Dr. Mark Daniels, the psychotherapist, was at the crime scene.  We've got his fingerprints on a wine glass and a pack of “ribbed ultra-thins,” as I recall.  So, would somebody please tell me why he is not in interrogation, even as we speak, being sweated by two of my best detectives.

Benson
It wasn't him.  It was the father.  What if she did cash one of her trust fund checks?  That's how he found her.  So, he goes over to her apartment, he walks in, she's banging the shrink, or the anchorman — he's possessive, jealous — all the usual crap.

Cragen
I don't know.  The new daughter, the young one — that's where his focus would be.

Munch
Maybe Gretchen was writing on a novel about how pathetic her childhood was.  Why not?  Everybody else is.

Stabler
(turns to Benson)

You got to get that sister to talk.

(Benson looks at Stabler and then at Cragen)

Cragen
Be my guest.
 


 

(Cut to Benson walking with Ellen Travis)

Benson
Mrs. Travis, what time does your flight leave?

Ellen Travis
Soon — not soon enough, but soon.

Benson
You want to get back to your children, I know.  And I'm sure they're anxious to see their mommy again.

Ellen Travis
They are, so, if you wouldn't mind...

Benson
It's just that I — I wanted to say I'm sorry that we were so rough on you the other day.

Ellen Travis
You're probably wondering why I didn't stay and protect my little sister.  Is that it?

Benson
I'm sorry.

(Mrs. Travis gets into the backseat of her chauffeur-driven car)

Benson
Wait, please don't go.  I — please.  Did you know that you have a little half-sister?  She's 10.

(Benson has Mrs. Travis' full attention now)

Benson
You know what's going to happen to her.

Ellen Travis
No.

Benson
The same thing that happened to you, Mrs. Travis.

Ellen Travis
It was her drama, not mine.

Benson
Please, Mrs. Travis, just listen to me.  It's your drama, too.  Now please, we can help.

Ellen Travis
(upset)

I have to go.

Benson
Just one more day... in a lifetime.
 


 

(Cut to the Ellen Travis and the detectives looking at Robert Sidarsky through the two-way mirror in the station house)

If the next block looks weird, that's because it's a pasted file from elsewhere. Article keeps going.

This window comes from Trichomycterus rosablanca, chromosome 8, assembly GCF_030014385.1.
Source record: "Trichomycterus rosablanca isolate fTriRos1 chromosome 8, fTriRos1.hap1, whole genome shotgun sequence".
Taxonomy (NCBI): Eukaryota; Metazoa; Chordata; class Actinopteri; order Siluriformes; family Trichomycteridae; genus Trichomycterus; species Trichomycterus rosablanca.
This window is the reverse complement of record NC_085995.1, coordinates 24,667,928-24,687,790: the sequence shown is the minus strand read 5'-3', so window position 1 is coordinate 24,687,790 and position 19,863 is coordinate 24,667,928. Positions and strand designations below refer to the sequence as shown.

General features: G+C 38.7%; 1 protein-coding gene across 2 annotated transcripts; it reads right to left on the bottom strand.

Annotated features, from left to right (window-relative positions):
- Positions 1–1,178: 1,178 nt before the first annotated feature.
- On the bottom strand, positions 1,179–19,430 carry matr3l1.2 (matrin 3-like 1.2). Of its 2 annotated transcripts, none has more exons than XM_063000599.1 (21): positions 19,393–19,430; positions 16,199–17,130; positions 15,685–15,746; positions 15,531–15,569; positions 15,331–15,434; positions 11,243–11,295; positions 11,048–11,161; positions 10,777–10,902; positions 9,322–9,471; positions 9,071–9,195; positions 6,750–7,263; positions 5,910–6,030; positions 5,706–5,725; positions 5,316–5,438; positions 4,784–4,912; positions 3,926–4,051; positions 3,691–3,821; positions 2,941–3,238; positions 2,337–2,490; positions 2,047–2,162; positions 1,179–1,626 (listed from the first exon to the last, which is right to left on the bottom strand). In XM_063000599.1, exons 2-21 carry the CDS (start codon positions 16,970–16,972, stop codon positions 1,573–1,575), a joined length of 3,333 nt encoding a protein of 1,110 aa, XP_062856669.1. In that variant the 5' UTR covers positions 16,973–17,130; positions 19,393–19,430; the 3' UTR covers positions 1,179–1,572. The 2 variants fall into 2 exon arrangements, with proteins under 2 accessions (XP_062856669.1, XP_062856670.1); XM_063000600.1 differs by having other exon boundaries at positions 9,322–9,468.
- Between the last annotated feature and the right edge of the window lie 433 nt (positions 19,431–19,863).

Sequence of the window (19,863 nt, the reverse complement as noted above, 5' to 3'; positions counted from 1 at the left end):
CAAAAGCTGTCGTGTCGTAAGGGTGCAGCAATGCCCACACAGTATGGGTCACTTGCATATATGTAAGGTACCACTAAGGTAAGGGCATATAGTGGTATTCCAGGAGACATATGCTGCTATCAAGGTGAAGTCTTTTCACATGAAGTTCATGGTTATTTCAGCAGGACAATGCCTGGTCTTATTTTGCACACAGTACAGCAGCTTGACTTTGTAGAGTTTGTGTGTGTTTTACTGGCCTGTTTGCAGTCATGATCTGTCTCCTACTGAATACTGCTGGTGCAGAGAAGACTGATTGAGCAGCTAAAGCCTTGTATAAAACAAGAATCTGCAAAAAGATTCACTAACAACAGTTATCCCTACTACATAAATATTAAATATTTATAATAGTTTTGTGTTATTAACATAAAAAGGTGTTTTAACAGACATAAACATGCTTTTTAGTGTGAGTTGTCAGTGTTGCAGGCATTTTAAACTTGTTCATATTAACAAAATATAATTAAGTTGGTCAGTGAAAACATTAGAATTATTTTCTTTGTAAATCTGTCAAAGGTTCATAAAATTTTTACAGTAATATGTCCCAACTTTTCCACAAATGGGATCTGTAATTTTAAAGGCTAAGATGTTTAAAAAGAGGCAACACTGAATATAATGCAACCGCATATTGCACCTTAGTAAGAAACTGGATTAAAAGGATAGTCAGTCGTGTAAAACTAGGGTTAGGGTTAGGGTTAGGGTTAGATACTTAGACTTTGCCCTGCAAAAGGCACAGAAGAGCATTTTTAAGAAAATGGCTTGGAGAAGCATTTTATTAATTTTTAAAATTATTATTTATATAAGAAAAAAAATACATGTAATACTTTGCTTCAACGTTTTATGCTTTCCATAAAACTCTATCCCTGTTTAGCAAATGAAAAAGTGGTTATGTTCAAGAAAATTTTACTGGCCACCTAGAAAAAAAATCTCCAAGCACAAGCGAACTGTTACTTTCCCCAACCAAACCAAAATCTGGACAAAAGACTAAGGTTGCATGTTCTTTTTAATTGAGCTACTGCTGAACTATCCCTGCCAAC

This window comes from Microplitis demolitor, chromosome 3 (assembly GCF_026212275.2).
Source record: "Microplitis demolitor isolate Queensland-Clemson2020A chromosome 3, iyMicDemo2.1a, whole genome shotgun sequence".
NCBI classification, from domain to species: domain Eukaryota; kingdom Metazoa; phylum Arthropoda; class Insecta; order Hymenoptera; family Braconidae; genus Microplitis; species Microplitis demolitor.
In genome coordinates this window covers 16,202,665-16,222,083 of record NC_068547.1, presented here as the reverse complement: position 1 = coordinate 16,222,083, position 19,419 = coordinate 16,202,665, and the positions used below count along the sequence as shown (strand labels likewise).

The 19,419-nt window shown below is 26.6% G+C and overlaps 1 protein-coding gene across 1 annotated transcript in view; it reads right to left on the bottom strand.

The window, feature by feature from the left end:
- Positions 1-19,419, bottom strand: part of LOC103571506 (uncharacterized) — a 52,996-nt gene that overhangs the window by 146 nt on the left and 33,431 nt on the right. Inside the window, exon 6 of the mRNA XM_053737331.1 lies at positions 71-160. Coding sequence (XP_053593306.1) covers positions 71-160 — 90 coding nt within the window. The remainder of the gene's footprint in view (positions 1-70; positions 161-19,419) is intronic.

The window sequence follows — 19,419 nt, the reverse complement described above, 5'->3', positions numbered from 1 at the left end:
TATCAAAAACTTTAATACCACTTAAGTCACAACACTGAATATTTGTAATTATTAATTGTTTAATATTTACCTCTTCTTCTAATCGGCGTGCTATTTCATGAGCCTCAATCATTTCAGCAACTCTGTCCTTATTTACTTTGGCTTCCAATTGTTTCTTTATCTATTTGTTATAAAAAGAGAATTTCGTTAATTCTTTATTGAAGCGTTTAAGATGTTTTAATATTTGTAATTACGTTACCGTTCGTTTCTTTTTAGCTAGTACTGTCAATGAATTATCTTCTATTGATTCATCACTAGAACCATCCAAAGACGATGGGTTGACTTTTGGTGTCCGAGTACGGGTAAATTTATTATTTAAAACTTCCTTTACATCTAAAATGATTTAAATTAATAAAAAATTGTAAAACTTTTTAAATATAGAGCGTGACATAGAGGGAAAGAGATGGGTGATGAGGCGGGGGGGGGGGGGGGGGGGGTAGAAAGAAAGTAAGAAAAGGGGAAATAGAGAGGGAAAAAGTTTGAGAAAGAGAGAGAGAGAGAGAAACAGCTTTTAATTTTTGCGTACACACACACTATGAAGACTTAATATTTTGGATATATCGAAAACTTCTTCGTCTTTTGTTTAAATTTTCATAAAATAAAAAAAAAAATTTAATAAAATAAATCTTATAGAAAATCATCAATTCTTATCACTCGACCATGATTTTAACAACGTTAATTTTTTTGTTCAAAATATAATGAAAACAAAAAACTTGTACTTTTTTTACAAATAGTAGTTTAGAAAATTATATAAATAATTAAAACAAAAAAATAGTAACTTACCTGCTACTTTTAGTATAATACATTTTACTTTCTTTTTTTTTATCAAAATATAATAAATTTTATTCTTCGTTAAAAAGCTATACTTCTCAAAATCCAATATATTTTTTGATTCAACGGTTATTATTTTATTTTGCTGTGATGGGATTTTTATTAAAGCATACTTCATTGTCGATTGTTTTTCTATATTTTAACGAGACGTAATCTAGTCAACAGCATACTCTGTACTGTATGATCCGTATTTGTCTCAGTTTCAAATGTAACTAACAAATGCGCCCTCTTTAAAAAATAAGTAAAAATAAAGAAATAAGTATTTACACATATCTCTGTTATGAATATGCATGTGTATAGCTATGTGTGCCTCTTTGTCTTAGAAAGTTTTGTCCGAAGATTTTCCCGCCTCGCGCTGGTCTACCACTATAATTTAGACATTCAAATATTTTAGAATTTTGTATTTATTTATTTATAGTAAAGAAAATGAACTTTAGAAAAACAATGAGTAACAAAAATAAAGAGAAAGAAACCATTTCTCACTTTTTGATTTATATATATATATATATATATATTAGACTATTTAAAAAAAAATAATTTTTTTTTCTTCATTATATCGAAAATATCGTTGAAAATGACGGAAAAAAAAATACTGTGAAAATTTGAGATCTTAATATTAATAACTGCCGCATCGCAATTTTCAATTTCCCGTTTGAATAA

Ellen Travis
Can you imagine being a little girl in his house?
(opens the door to the interrogation room, ready to confront her father; Benson and Cragen watch through the two-way mirror)
Don't even think of touching me.

Robert Sidarsky
I — I — I only —

Ellen Travis
Only what?  Only want to make it feel better?

Benson
(turns to Cragen)

Can we use this?

Cragen
Let's just see where it goes.

Ellen Travis
You bastard.  You cowardly, disgusting, sick bastard.

Robert Sidarsky
Ellie, honey, sweetie-pie...

Ellen Travis
Shut up.  Is that what you call your new one?  Your little “sweetie-pie”?  “Give Daddy a taste of that sweet pie”?  Is that what you think you'll do?

Robert Sidarsky
I don't know what you're talking about.

Ellen Travis
No?  You killed Susie, how's that?  You killed her.

Robert Sidarsky
Listen, I talked to the police, and I wasn't anywhere near the city on that night.

Ellen Travis
Not that night.  Not the other night.

Robert Sidarsky
Ellie, I think you're making a rather costly mistake.

Ellen Travis
(laughs)

The trust fund — is that what you're threatening me with?  Daddy... stick it up your ass.  You know what Susie called it?  “Blood money” — from the first time she bled when you held her down...

Robert Sidarsky
(holding his hand up)

Okay —

Ellen Travis
...just like you held me down.

Robert Sidarsky
Alright, that's enough.  It's ancient history.  Just let it rest.

Ellen Travis
I got news for you, Daddy.  It's not ancient history.  That woman detective you met?  I met her, too.  She convinced me to stay, and guess what?  She says that if I remember things now, a judge in New Jersey will tell my story to a grand jury.

Robert Sidarsky
Okay, listen, honey, please — look, I've got a new family.

Ellen Travis
I know.  That's why it's all come back up, just as if it happened yesterday... which is how it feels to me every day of my life.
(gets up and takes unfolds a piece of paper)

Robert Sidarsky
What is that?

Ellen Travis
My sister wrote this.  She mailed it to Denver, and my husband, whom you'll never meet, faxed it to me here.  Would you like me to read it to you?

Robert Sidarsky
No, what good would it do?

Ellen Travis
(angrily)

Do me some good!
(softens)
And Susie.

(Robert Sidarsky gestures for her to go ahead and read it)